Moderate and intense physical exercise can significantly dampen anxiety, even in cases where it is caused by a chronic disorder, according to new research.
Exercise has been receiving a lot of attention from researchers interested in mental health. The positive effect physical exercise can have on those grappling with depression is well-known. However, the way it links with anxiety disorders is far less understood.
New research from the University of Gothenburg comes to improve our understanding of the interplay between these two factors. According to the findings, moderate and demanding physical exercise can alleviate the symptoms of anxiety even in the case of chronic disorders. These results give cause for hope for patients struggling with anxiety disorders around the world, offering an accessible (and healthy) option for them to self-manage what can quickly become a debilitating burden. It also reminds those who are not struggling with such disorders of the importance of keeping physically active not just for our bodies, but our minds as well.
Mens sana in corpore sano
“There was a significant intensity trend for improvement — that is, the more intensely [the participants] exercised, the more their anxiety symptoms improved,” states Malin Henriksson, doctoral student at Sahlgrenska Academy at the University of Gothenburg and the study’s first author.
The team worked with 286 persons with anxiety syndrome who were recruited from primary care services in Gothenburg and Halland County, Sweden. Their average age was 39, and 70% were women. Half of these participants had been diagnosed with anxiety syndrome for at least 10 years.
They were randomly assigned to group exercise sessions for 12 weeks, consisting of either moderate or strenuous activity. A control group was also used, and its members received advice on physical activity adhering to public health recommendations but were not placed in any of the exercise programs.
Exercise regimes consisted of one-hour training sessions three times per week with supervision from a physical therapist. They included both cardio and strength training. Each session included a warmup followed by a 45-minute training interval and a cooldown period. Intense training was defined as the participants reaching 75% of maximum heart rate during the sessions. Light and moderate exercise was defined as the participants reaching 60% of their maximum heart rate. These were confirmed using heart rate monitors.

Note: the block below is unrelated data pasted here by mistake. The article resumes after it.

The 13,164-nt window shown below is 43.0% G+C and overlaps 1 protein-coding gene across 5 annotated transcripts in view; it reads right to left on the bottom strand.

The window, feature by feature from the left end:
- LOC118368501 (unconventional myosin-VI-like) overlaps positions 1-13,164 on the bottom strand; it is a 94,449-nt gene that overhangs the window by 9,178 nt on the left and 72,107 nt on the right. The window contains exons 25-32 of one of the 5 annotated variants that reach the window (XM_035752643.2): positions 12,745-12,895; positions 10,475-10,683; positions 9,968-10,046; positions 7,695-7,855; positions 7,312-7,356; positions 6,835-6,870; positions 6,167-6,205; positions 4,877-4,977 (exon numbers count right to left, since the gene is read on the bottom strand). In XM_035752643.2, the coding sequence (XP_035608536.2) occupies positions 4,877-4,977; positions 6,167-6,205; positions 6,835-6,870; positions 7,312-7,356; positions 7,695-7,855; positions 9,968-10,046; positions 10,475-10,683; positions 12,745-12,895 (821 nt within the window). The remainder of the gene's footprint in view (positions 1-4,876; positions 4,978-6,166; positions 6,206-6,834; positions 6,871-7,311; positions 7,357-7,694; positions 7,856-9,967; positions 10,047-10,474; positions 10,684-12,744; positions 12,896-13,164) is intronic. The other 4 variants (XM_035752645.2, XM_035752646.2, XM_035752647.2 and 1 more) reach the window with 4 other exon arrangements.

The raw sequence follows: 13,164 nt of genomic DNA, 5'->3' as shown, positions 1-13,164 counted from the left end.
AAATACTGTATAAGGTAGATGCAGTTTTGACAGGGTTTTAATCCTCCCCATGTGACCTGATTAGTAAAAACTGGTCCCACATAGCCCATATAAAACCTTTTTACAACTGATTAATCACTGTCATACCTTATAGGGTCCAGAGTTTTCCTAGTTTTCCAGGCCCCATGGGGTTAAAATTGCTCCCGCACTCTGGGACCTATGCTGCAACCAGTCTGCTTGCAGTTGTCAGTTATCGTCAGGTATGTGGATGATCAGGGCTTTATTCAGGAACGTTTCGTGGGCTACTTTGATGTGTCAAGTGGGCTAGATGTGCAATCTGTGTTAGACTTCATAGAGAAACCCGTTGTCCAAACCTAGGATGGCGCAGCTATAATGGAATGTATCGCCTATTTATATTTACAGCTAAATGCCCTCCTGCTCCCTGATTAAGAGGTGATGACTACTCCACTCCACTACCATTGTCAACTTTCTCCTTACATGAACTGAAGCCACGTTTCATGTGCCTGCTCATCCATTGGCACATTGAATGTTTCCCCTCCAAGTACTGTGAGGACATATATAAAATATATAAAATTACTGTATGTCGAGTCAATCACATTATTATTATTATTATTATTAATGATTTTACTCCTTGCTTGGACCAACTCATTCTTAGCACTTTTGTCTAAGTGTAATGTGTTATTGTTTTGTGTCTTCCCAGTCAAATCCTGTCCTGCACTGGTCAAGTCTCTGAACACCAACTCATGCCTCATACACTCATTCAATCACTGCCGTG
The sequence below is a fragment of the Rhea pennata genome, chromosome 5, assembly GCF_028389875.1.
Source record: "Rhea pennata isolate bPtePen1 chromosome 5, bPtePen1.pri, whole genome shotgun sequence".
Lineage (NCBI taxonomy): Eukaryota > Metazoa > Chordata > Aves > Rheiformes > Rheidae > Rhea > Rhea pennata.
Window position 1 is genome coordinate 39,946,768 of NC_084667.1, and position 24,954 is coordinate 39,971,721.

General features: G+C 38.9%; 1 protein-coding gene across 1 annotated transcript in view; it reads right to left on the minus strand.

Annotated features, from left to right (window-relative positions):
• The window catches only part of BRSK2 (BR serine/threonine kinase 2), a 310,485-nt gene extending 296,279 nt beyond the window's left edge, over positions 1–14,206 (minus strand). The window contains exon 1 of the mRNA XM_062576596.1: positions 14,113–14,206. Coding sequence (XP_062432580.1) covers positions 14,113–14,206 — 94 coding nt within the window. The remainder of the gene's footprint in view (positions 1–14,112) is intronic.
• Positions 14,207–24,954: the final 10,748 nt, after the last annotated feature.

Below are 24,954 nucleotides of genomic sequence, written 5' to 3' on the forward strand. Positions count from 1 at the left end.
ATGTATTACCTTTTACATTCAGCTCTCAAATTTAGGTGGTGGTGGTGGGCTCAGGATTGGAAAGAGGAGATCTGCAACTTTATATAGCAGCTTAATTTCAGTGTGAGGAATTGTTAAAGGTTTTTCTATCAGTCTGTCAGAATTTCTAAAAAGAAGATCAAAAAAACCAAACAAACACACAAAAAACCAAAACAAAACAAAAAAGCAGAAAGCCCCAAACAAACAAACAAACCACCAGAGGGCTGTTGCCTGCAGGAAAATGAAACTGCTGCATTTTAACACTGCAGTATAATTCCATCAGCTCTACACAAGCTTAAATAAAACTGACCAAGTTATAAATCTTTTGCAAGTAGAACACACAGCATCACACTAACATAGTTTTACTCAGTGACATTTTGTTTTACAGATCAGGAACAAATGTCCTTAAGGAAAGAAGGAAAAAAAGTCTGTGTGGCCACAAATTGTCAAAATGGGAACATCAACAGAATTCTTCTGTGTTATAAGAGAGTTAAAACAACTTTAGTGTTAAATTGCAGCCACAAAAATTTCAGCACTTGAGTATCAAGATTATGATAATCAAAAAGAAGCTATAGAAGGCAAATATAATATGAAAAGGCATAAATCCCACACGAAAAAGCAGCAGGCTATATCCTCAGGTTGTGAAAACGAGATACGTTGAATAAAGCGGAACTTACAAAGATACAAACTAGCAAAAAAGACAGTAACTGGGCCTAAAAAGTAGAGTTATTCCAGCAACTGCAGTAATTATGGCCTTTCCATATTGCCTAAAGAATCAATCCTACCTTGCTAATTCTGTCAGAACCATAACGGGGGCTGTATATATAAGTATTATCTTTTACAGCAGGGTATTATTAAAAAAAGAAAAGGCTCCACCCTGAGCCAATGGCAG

Following the 12 week period, their anxiety symptoms were re-assessed. This revealed that their symptoms were lessened across the board, even in cases of chronic anxiety conditions. Most of the participants in the exercise groups went down from a baseline level of “high anxiety” to a “low anxiety” level following the study. Those who followed relatively low-intensity exercise regimes were 3.6 times more likely to see an improvement in their symptoms compared to controls. Those who exercised at a higher intensity were almost 5 times more likely to see improvements compared to controls.
The findings are important as this is one of the largest studies on the topic to date. They provide reliable evidence that physical exercise can be used alongside today’s standard treatments for anxiety — cognitive behavioral therapy (CBT) and psychotropic drugs — to help patients manage their symptoms. Some of the key advantages of this approach include it being accessible to the vast majority of patients and the lack of side effects, which are common with psychotropic drugs.
“Doctors in primary care need treatments that are individualized, have few side effects, and are easy to prescribe. The model involving 12 weeks of physical training, regardless of intensity, represents an effective treatment that should be made available in primary health care more often for people with anxiety issues,” says Maria Åberg, associate professor at the University of Gothenburg’s Sahlgrenska Academy and corresponding author of the study.
The paper “Effects of exercise on symptoms of anxiety in primary care patients: A randomized controlled trial” has been published in the Journal of Affective Disorders.